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Riflemaker Gallery
Beck Street, London W1F
Jan – Feb 2007
Reviewed by Cardinal Cox


Write Dope on Pnuk part 34

The second part of a small retrospective exhibition on the Indica Gallery of the 1960s, this focused on its importance to the counter-culture of the time. This was a place where Marc Bolan ran errands, Paul McCartney knocked in nails, Burroughs and Ginsberg hung out when they were in town, as did Roman Polanski. In the basement, International Times – Europe’s’ first underground newspaper – was published. And, infamously, John met Yoko Ono at the gallery.

On the ground floor of Riflemaker, we had a couple of pieces by Yoko, ‘Apple’ and ‘I Love U’. American artist Liliane Lijn provided kinetic sculptures with text on to create “poem machines”. Bringing the selection up to date, but in keeping with the spirit, Aishleen Lester had produced polyester/vinyl plant/umbrella forms.

In the stairwell a video was being shown of Peter Whitehead’s documentary of poetry reading at the Albert Hall. While I watched, the readers included Ginsberg, Michael Horovitz and Gregory Corso.

Down in the basement, Venezuelan Carlos Cruz-Diez’s coloured strip installation and French sculptor Francois Morellet’s metal wire sphere represented more international work.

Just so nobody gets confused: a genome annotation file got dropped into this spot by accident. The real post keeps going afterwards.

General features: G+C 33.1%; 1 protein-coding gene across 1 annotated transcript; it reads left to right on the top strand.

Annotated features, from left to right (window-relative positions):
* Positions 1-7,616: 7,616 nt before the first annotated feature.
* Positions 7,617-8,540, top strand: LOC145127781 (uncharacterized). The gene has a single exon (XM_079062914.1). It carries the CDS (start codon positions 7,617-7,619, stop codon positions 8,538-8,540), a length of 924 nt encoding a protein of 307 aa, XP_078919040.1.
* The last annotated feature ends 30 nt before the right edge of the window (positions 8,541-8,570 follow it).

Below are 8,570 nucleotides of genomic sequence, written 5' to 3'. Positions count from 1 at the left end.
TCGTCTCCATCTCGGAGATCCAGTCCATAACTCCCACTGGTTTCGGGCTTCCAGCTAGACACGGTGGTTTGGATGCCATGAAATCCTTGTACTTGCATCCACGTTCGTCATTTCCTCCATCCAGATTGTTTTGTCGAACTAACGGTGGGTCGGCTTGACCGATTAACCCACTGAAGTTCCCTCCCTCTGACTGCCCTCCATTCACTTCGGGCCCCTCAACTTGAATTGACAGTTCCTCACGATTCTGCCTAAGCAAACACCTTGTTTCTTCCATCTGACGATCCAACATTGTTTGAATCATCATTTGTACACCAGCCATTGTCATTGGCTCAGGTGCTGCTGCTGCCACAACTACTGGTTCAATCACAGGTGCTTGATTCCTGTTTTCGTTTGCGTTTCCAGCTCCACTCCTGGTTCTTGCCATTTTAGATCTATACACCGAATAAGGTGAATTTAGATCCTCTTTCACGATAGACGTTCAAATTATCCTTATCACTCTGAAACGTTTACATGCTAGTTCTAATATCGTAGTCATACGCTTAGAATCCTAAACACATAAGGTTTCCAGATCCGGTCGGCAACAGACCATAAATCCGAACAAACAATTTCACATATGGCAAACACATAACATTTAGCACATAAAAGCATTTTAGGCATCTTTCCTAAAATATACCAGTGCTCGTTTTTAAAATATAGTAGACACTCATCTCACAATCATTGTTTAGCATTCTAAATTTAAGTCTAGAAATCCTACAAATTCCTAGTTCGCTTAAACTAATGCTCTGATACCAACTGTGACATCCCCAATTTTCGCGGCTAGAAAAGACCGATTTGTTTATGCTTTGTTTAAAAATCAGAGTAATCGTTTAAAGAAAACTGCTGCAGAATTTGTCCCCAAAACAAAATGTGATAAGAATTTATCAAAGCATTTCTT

The first floor space was decorated with the swirling underground rock posters of the era while, in the middle of the room, an equally swirling, clanking, flashing kinetic sculpture threatened to burrow into the floor. This room also included posters of ‘Poem For Takis’ by Alan Ansen, a Michael Horovitz collage, and two “butler-saw” style flip films by Juan Fontanive – ‘Blue Blood Cell’.

The Indica Bookshop of the late-‘sixties (attached to the gallery) stocked the esoterica of the time. You would have found small-press publications, radical literature, underground poetry and everything else you now have to hunt hard to find. Though the Freedom Bookshop in Angel Alley, Whitechapel does a good job of supplying to the politically needy.


© All work copyright of Cardinal Cox.

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